“Imagine a jewelry store committed to sustainable practices and supporting indigenous peoples from around the world. One where your guest finds unique, hand-made wooden and plant-based designs that speak to her own commitment to have a positive impact on the earth. Jewelry that provides warmth, renewal, stewardship, and wellness, not only for her, but to the families her decision to purchase supports.”

“I’ve got it! I will name my business … ‘Xylem,’ which is derived from the Greek word for ‘wood.’”


In his role as Retail Market Leader at BHDP Architecture, Andrew McQuilkin is responsible for leading the retail design and architecture expertise in branding, store planning, interior design, merchandising, building architecture and rollout for retail clients. McQuilkin, his project teams and retail partners have been awarded over 50 retail design awards. DDI Magazine readership has also named McQuilkin one of the industry’s Top 20 Influencers three out of the last five years. McQuilkin is now serving his second term as the International President of the Retail Design Institute, and in 2010 he was appointed to “Fellow” status. McQuilkin will be a featured speaker at the 2014 SMART Jewelry Show.

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SPONSORED VIDEO

Wilkerson Testimonials | Zadok Master Jewelers

Stick to the Program — And Watch Your Sales Grow

When Zadok Master Jewelers in Houston, Texas, decided to move to a new location (they’d been in the same one for the 45 years they’d been in business), they called Wilkerson to run a moving sale. The results, says seventh-generation jeweler Jonathan Zadok, were “off the charts” in terms of traffic and sales. Why? They took Wilkerson’s advice and stuck to the company’s marketing program, which included sign twirlers — something Jonathan Zadok had never used before. He says a number of very wealthy customers came in because of them. “They said, ‘I loved your sign twirlers and here’s my credit card for $20,000.’ There’s no way we could have done that on our own,” says Zadok. “Without Wilkerson, the sale never, ever would have come close to what it did.”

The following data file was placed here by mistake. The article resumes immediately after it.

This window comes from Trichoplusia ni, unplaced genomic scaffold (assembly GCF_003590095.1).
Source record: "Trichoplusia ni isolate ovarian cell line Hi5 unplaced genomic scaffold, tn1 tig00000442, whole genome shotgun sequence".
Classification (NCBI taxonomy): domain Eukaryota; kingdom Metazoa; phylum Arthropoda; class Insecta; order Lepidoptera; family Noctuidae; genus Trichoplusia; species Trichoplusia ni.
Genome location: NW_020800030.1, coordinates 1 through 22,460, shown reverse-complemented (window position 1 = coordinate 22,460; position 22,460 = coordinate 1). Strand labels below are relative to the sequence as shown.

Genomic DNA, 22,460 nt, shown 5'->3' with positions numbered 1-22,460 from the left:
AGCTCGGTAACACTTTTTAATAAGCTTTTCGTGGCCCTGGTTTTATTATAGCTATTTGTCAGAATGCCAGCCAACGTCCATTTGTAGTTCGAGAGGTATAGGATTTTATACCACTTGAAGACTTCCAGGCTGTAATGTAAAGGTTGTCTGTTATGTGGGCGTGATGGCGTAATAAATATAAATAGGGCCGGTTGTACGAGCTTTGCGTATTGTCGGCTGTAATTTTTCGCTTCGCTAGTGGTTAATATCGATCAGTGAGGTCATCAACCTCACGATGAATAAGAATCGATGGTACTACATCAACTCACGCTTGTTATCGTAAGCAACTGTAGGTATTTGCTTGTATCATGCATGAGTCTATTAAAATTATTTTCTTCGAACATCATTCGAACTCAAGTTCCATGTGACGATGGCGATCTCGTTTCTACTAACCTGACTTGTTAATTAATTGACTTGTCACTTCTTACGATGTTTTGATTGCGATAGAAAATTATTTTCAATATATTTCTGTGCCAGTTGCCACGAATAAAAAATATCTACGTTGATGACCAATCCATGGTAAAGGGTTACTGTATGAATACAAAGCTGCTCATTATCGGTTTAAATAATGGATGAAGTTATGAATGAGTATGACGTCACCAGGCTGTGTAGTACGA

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If I Owned A Jewelry Store: Andrew McQuilkin

mm

Published

on

Renowned architect and store designer explains how to connect your store with your passion.

BY THE INDESIGN TEAM | Published in the March/April 2014 issue

What a wondrous thing to imagine: To create my own jewelry store. But where to begin? I’ve been designing retail stores for over 30 years, so I’d be a hypocrite if I didn’t follow my own methodology that I preach to my clients.

So imagine I’m taking on this project, and running a kick-off visioning session. In this case, I’m sitting down with myself trying to figure out what my store should be.

So Mr. McQuilkin, there are three questions you will need clarity on in order to start designing your store.

Advertisement

FIRST QUESTION: Who are you and what do you stand for?

“Do you mean me personally, or ‘who’ is this brand I’m looking to start?”

As most small businesses start, they are usually the same. So, let me ask a different way … what’s your passion?

“Beyond my family and sketching, my passion is woodworking. It’s in my blood. My father taught me woodworking; his father taught him. So when I build a piece of furniture or lathe a bowl, there is something primordial and ancestral about the process, the smells, the touch and feel of the manipulated wood.”

Is there anything you stand for when you do your woodworking, any belief system you have as one of your filters for selecting all the types of things you could make?

“Why yes, everything I make comes from reclaimed, found or recycled wood. Whether it’s old pallet crates, a fallen tree, or scrap wood, I believe it’s important to create new life from the discarded. So, if I applied my passion, I would sell reclaimed wooden jewelry!”

Advertisement